"Oh," Aang said, and he sounded chastised, ashamed. Zuko knew that was wrong – he was the one who should have been ashamed. What had he been thinking? Of course the Avatar wouldn't want anything from him. Other than training so that he could kill the Fire Lord. "I'm sorry."
"You weren't even conscious. How is it your fault?" Zuko snapped. Aang paused.
"Go on," he said, suddenly. "Go ahead, whatever you were going to do. It's okay." Zuko turned in surprise, and saw Aang smile. "I trust you."
"It's just a little thing," Zuko said, cheeks burning. "I don't even know if it'll help. Or if I remember how it works." He reached out again, and laid one palm over the star-shaped lightning scar. "She used to…when Azula and I had been roughhousing and I got hurt, she used to do this."
"What was her name?" Aang asked, in a weirdly quiet voice, and Zuko hesitated.
"Ursa," he answered, after several moments, and began to heat his hand, very slightly, imagining the warmth from his hand sinking into Aang's body, loosening muscle, untangling the knots that were causing him pain. He could feel the heat radiate out from his hand, and felt Aang sigh, his shoulders sinking down.
"That actually feels…really good."
Zuko blinked. "It's working?"
"I think so," Aang said, rocking forward slightly. "It definitely feels nice. She used to do this for you?"
Zuko felt a pang. "Yeah. She had a name for it, I don't remember what." There was a long silence. Zuko listened to Aang breathe, feeling himself soothed by the heat radiating up his own arm and into his chest, loosening the fist around his heart.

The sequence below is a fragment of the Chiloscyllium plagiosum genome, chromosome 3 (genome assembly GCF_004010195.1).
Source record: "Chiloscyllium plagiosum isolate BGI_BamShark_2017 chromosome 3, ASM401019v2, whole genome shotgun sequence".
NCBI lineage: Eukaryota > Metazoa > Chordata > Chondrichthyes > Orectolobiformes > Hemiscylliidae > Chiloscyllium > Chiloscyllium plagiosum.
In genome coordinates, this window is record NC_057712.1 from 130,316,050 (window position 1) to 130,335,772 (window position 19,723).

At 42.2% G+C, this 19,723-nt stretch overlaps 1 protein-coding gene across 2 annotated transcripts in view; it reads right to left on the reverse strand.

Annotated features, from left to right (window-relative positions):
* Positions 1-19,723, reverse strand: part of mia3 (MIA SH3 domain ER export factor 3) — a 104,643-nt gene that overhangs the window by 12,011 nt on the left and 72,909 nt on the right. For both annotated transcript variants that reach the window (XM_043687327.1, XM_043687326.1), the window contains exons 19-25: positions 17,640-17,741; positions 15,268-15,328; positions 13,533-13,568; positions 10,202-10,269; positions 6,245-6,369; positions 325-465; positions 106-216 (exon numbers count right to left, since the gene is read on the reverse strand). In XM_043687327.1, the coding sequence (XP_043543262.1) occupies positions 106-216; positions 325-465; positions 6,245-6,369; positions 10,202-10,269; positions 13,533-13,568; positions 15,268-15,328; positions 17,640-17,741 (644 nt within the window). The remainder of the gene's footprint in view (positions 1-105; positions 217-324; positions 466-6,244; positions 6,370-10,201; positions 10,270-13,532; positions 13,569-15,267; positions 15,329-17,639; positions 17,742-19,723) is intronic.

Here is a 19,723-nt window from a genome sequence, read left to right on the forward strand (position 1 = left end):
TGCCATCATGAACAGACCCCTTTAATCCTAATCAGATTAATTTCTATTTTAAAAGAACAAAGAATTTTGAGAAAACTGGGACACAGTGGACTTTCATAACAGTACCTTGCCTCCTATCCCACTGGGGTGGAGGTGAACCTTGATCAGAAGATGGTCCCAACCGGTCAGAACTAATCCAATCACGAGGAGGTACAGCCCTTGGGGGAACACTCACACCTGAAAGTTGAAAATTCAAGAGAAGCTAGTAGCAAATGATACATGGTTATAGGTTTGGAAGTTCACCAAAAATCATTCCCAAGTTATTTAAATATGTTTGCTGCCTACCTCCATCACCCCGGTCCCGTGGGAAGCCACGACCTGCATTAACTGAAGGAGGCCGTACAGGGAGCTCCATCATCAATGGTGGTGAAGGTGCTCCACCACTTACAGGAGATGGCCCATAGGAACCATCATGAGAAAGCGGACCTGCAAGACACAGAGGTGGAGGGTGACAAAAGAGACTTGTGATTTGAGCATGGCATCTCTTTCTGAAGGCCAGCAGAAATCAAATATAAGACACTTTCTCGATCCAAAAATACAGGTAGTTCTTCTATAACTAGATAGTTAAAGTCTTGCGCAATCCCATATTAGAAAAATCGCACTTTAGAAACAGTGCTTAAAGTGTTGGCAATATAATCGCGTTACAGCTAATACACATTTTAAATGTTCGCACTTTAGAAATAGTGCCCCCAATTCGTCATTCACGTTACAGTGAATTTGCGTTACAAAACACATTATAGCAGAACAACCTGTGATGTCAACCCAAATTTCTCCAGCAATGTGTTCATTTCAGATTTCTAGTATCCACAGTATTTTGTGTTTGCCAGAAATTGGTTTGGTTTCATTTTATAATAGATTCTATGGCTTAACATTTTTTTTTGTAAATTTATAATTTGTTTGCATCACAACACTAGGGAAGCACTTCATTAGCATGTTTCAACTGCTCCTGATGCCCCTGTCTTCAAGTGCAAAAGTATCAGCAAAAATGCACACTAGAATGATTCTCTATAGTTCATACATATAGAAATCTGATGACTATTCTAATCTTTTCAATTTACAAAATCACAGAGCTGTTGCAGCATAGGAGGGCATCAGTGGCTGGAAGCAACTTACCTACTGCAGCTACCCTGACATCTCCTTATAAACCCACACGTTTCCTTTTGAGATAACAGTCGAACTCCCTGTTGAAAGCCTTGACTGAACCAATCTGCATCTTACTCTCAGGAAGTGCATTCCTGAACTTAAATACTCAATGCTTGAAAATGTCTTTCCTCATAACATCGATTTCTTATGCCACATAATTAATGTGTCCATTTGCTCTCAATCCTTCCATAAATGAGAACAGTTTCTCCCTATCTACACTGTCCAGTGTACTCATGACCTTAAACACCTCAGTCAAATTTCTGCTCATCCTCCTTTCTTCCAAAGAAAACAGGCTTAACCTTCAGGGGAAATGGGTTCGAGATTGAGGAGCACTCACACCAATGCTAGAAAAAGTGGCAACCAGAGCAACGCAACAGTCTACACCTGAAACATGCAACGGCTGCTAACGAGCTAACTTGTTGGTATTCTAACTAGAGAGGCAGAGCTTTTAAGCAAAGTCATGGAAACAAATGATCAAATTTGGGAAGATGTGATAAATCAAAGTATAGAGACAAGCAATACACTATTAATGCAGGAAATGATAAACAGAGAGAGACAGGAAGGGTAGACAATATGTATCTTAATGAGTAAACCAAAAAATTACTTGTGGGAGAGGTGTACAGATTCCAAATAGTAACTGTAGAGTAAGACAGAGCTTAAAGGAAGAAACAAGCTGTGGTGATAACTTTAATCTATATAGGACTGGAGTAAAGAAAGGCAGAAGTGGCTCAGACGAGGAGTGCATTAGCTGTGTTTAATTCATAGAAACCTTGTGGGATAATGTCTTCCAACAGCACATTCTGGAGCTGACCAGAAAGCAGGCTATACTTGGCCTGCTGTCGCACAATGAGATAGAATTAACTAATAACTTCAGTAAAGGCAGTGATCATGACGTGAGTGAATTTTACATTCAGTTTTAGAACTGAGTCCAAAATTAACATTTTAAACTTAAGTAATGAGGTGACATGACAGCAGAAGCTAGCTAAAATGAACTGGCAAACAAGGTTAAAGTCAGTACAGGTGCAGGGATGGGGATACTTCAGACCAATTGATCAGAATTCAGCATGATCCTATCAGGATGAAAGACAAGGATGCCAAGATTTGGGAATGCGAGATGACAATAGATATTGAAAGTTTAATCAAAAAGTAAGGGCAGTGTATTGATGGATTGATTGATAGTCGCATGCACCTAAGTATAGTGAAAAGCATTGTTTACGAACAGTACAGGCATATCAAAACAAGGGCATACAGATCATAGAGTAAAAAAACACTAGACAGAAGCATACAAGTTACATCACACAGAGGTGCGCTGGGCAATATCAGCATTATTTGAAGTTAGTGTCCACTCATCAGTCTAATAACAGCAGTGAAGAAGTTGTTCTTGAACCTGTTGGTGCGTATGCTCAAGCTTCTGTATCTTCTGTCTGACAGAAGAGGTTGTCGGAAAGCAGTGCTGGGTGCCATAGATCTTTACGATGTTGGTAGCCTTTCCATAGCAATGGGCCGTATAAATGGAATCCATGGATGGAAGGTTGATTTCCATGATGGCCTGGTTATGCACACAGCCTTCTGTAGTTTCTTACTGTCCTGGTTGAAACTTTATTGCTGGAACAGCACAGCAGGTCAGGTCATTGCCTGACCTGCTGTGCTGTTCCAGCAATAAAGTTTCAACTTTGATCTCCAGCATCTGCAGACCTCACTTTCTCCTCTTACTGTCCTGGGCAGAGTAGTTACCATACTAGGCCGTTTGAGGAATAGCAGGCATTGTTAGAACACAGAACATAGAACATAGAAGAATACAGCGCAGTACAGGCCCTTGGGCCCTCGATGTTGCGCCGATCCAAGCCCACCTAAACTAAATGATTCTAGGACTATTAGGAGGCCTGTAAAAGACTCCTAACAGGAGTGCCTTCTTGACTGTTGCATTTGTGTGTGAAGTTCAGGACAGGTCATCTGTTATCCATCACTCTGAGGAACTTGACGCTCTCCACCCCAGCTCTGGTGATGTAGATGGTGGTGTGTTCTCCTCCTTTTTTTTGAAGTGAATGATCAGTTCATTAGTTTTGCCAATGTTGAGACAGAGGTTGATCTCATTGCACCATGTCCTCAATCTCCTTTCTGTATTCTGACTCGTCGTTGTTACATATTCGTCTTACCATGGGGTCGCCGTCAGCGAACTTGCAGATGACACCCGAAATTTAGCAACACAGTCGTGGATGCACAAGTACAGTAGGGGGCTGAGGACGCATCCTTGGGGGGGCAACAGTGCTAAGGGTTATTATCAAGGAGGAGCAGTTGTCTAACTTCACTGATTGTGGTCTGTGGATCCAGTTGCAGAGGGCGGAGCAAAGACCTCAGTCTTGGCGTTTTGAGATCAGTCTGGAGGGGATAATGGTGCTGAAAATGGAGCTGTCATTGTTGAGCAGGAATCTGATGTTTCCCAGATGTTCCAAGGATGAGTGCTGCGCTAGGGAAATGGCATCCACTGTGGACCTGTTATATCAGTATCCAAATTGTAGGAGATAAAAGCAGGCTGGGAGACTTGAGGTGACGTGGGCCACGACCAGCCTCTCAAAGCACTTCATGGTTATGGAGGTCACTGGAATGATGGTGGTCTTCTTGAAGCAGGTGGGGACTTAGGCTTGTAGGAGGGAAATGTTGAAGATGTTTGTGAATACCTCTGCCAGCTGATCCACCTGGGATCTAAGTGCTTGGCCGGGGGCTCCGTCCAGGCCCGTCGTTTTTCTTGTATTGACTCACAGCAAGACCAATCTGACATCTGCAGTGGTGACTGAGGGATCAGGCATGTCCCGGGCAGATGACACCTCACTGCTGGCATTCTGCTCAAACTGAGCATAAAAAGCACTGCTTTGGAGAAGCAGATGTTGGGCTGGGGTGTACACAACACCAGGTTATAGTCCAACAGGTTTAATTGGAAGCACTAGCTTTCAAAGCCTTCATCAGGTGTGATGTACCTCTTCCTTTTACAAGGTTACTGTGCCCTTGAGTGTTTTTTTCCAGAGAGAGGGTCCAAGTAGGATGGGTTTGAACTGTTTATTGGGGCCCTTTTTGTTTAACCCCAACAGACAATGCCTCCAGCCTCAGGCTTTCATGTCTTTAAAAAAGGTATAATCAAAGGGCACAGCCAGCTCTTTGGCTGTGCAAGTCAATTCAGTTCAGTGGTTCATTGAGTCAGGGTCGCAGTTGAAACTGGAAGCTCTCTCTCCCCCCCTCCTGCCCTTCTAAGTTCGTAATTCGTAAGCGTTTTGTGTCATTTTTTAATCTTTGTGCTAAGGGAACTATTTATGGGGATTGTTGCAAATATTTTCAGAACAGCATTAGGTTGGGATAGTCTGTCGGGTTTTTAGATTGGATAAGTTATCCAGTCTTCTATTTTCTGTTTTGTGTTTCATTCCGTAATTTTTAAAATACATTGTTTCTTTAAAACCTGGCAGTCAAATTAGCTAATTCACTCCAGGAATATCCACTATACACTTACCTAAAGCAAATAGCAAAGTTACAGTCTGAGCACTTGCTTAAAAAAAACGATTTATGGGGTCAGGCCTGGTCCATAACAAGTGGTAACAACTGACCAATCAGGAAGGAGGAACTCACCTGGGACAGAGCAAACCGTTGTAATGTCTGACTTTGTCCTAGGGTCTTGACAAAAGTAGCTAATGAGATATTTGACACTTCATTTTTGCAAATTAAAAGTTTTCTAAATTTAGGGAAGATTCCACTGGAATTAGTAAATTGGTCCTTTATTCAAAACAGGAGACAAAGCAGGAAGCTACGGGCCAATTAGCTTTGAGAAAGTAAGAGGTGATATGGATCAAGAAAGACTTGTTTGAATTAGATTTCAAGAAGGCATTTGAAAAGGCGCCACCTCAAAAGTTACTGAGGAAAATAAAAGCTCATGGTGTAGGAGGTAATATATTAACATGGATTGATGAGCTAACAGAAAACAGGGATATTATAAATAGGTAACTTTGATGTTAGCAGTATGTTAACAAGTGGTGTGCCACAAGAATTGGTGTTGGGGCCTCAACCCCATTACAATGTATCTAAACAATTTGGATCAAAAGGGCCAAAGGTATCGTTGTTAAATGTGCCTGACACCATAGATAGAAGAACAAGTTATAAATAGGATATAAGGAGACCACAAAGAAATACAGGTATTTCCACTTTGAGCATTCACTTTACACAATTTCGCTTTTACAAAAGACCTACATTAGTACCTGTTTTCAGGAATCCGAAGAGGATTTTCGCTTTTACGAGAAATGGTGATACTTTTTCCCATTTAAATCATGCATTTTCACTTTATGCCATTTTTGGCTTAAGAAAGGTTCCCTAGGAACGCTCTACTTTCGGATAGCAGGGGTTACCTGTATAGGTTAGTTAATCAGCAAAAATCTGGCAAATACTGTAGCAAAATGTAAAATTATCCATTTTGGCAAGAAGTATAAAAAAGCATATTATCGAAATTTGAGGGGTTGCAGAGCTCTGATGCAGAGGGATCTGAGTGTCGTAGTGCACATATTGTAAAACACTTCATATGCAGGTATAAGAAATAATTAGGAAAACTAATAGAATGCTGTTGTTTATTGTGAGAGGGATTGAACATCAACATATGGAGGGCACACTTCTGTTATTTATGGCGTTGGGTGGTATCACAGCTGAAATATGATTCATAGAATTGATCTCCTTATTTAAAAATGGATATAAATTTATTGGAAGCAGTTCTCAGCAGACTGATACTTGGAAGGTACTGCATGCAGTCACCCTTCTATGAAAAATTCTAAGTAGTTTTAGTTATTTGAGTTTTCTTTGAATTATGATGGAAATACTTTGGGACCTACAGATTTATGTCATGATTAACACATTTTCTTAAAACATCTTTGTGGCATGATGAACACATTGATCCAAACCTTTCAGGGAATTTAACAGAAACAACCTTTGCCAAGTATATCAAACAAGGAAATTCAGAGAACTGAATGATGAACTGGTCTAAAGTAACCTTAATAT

"You don't have to feel guilty, you know," Aang said, suddenly, quietly. "About what happened. It wasn't you."
"I don't feel guilty," Zuko lied. You forgive too easily. "It was my sister. Like it always is."
"All right," Aang said, surprisingly mildly. "You don't feel guilty. I just thought you should know that I don't blame you." Zuko pulled his hands away, knowing that the tension he was beginning to feel would translate into the Avatar's body. Aang flopped back, grinning. "Thanks, that was great. I feel a lot better. We should start calling you 'Zuko Magic-Hands.'"
"No thanks." Zuko turned his head away. "You don't blame me, maybe."
Aang looked up, his eyes wide and surprisingly perceptive. "Is that why you're not sleeping? Because you think we're going to do something to you or something?" Then he smiled, the seriousness vanishing. "I know Toph's scary, but sheesh."
Katara said she'd kill me. "Just go back to sleep, Aang."
"Is this about Sokka? Cause he's really not as mean as he looks. And he'll get over it. I mean, he gets over everything."
Zuko sat down and stared at the fire, trying to feel its pulse and forget all other things. Breathe. In, out, in…
"Did Katara say something?" Aang was sitting next to him, now, face furrowed in worry.